Your stories about the Culture's interventions in other societies' affairs resonate more deeply in the context of Western powers' predicaments in places like Afghanistan and Iraq.
That freedom sounds appealing, but by removing the need to strive for resources and the demands of the working week, many of the Culture's inhabitants lead somewhat directionless and decadent lives. Star Trek 's universe has similar issues. Why does everyone in the federation still have jobs? Why are the Ferengi so obsessed with latinum (money), when the technology exists to replicate anything? How do they prevent Riker from spending all day 'exploring' in the holodeck? Realising that removing the normal reasons for interpersonal conflict could make its characters dull, Star Trek sent them exploring for stories among other civilisations.
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The question of whether the ends justify the means was a relevant one at the time you were writing Look to Windward. When you ripped up your passport in 2007 in protest over the Iraq war, some derided it as futile, or pompous. Too obvious a gesture. Speculative fiction gave you a world removed from ours through which to examine these ideas, as it did for the reinvented Battlestar Galactica. I wonder if you saw that amazing third season, which on US television asked viewers to sympathise with the show's heroes launching suicide bombing missions against their invading, occupying foes. The ends justify the means, the grizzled Colonel Tigh argues in directing those attacks.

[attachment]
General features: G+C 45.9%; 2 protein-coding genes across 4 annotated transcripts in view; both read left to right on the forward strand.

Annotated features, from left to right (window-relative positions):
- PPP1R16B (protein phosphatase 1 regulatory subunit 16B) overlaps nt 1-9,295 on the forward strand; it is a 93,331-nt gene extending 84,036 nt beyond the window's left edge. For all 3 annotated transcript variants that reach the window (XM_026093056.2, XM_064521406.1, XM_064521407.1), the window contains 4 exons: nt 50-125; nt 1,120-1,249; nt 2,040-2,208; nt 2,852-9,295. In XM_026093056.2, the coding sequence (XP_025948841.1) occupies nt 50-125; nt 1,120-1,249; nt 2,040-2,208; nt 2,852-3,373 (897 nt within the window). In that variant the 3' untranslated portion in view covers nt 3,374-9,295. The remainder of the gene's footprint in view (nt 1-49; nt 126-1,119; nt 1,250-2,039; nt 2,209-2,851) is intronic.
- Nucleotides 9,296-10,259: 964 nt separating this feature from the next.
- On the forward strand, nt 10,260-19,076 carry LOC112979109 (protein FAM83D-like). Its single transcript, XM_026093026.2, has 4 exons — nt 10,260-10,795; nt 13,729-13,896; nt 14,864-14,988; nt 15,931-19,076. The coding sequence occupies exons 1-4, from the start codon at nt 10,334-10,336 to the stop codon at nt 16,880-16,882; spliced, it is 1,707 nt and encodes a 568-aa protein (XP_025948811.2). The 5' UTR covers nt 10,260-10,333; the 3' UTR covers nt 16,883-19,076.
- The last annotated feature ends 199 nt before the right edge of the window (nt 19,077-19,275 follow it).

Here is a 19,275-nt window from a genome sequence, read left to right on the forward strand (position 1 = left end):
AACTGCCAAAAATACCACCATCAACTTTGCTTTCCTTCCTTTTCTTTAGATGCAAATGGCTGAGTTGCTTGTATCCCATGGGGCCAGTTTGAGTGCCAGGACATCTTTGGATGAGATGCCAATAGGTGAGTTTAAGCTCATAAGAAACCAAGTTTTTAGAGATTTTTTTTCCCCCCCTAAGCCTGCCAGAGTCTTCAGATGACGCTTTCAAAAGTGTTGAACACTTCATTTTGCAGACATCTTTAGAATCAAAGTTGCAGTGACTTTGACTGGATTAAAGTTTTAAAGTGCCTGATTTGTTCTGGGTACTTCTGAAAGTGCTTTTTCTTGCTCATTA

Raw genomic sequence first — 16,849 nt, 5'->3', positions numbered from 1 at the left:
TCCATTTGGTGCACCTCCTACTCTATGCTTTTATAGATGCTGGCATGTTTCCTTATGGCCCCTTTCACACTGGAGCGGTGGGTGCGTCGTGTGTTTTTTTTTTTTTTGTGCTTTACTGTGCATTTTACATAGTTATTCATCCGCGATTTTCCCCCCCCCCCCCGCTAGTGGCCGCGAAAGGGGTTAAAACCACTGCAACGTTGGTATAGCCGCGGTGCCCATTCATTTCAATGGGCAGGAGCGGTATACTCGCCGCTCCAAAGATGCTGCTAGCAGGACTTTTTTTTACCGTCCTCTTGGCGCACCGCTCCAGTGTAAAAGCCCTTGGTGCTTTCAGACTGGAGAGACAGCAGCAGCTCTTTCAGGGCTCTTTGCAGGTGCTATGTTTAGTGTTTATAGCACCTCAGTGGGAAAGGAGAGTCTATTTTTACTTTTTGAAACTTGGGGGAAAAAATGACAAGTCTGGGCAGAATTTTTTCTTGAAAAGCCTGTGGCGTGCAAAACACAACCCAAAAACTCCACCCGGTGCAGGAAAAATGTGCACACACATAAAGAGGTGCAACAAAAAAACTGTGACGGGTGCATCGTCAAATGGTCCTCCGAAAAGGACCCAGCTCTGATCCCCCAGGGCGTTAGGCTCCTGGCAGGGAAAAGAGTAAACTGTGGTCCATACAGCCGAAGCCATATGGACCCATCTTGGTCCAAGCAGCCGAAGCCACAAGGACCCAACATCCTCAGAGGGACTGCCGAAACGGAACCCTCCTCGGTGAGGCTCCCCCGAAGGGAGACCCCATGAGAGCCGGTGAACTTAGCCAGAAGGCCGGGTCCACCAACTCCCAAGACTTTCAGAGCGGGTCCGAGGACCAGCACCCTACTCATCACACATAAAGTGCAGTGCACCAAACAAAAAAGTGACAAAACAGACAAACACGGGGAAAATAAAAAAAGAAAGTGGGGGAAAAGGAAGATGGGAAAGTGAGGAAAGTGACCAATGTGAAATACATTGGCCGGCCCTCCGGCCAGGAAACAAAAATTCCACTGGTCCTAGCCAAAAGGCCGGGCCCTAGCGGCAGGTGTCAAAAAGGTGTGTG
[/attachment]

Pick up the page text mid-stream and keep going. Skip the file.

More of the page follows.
You similarly showed us arguments for intervention by exploring the cruelties that governments or gods can inflict. I loved the concept in The Player of Games of an empire that develops a board game so rich and complex that its citizens play the game to decide their station in life. The game is a system of political control and a kind of religion, governing every aspects of its players' lives. Jernau Morat Gurgeh, the Culture's legendary skilful board game player, is sent to compete in the games. He discovers some fascinating truths about the society and how its elite have manipulated the system to entrench their interests.
Star Trek solved the problem of making stories in utopia with tales of exploration and inter-species conflict. Your books deepened that notion by showing how such a utopian society would feel duty-bound to make other, lesser civilisations more like itself, and the problems that result.
I was always impressed by how much craft went into structuring these intricate, funny, galaxy-spanning explorations of the Culture's troubled meddlings. At that London book signing where I met you for the first and only time, someone from the audience asked, apparently in all seriousness, "Do you do the punctuation for your novels yourself or is there an editor who puts all that in for you?". You dealt with the question with grace and good humour, as you dealt with most things. When I'm feeling sad that there are no more books to come, I pick up one of the old ones and remind myself how much there is to savour and explore in the ones we already have.